Alaska is a state known for extremes: Both beauty and risk. The dramatic rescue of two skiers from a glacier this month highlights the need to be prepared for the what ifs of fast-changing weather that could leave you stranded in a storm We’re talking with the adventurers who were huddled in a snow cave for five days and the Air National Guard who rescued them on the next Talk of Alaska. APRN: Tuesday, 4/19 at 10:00am Download Audio

Lawmakers are in the final days of the regular legislative session and there is still a lot of daylight between the budget plans of the House and Senate and the Governor. Where do the fiscal plans stand currently and what are the potential impacts to the state's economy? APRN: Tuesday, April 12 at 10:00am
Gov. Bill Walker’s plan to fund state operations with Permanent Fund earnings is up for public comment before the Senate State Affairs Committee. (Photo by Jeremy Hsieh/KTOO)

Governor Bill Walker's plan to solve the state's 4 billion dollar budget deficit has it all- budget cuts, new taxes and lower Permanent Fund Dividend payments in the years ahead. But his approach has plenty of critics in the legislature. What do you think? Join host Lori Townsend for a discussion on the state budget on the next Talk of Alaska statewide. Download Audio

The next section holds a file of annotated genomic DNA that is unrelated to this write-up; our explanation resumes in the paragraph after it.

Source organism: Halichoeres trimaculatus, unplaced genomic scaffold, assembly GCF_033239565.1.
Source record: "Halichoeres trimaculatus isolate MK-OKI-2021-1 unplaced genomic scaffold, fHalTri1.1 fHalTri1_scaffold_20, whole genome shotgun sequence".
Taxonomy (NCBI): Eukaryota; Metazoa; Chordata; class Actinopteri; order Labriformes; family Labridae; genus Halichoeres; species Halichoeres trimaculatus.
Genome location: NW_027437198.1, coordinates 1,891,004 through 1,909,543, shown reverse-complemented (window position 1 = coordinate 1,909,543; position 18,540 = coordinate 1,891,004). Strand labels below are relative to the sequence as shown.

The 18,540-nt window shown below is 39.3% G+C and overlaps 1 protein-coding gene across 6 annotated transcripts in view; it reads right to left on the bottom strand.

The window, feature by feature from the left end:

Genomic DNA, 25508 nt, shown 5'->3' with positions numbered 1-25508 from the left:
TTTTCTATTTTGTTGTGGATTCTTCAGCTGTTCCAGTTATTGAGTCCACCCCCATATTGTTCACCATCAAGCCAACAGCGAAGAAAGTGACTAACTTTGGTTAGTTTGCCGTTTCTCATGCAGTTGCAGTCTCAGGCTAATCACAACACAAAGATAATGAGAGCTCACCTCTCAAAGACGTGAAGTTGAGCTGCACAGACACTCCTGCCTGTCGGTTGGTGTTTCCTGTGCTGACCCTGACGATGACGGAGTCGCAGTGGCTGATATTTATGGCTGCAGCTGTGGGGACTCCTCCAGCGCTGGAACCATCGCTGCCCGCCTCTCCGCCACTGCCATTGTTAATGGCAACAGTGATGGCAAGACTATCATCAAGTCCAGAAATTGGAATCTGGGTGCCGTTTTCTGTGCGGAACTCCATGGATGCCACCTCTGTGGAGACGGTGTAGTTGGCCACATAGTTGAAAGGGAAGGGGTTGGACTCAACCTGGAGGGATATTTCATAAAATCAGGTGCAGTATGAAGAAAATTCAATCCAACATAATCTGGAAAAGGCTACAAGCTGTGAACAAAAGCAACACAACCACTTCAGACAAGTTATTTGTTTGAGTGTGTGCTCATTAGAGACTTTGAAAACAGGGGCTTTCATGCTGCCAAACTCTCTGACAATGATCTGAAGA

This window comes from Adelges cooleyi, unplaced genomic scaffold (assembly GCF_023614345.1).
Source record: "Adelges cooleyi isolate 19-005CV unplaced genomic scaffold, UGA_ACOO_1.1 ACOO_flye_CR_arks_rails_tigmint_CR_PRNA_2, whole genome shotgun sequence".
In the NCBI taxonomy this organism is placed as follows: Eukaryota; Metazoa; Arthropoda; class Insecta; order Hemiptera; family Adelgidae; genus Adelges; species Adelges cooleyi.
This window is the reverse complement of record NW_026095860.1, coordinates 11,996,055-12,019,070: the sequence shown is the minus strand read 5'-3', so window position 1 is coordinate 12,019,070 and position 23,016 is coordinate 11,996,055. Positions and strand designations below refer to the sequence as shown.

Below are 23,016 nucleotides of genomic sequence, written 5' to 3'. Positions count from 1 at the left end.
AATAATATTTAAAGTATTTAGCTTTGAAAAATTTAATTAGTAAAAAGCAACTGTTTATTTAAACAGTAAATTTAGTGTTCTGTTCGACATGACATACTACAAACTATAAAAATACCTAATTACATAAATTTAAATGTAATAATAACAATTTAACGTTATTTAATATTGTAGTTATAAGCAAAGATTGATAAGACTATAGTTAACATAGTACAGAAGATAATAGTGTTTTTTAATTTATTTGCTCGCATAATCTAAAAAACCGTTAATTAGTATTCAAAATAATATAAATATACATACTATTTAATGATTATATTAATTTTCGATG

Alaskans are getting involved in the state budget process in big and small ways. On the next Talk of Alaska our guests are representatives of three groups who are offering ideas for how they want state leaders to handle the fiscal crisis. APRN: Tuesday, 3/29 at 10:00am
Entrance to Anchorage's Providence Hospital emergency room. (Photo by Josh Edge, APRN - Anchorage)

Alaska has some of the highest health care costs in the world. In the state's Medicaid program- one solution is reducing unnecessary trips to the Emergency Room. We'll discuss a collaborative plan to help patients get the care they need in a less expensive setting than an emergency room. APRN: Tuesday, March 22, 2016 at 10 a.m.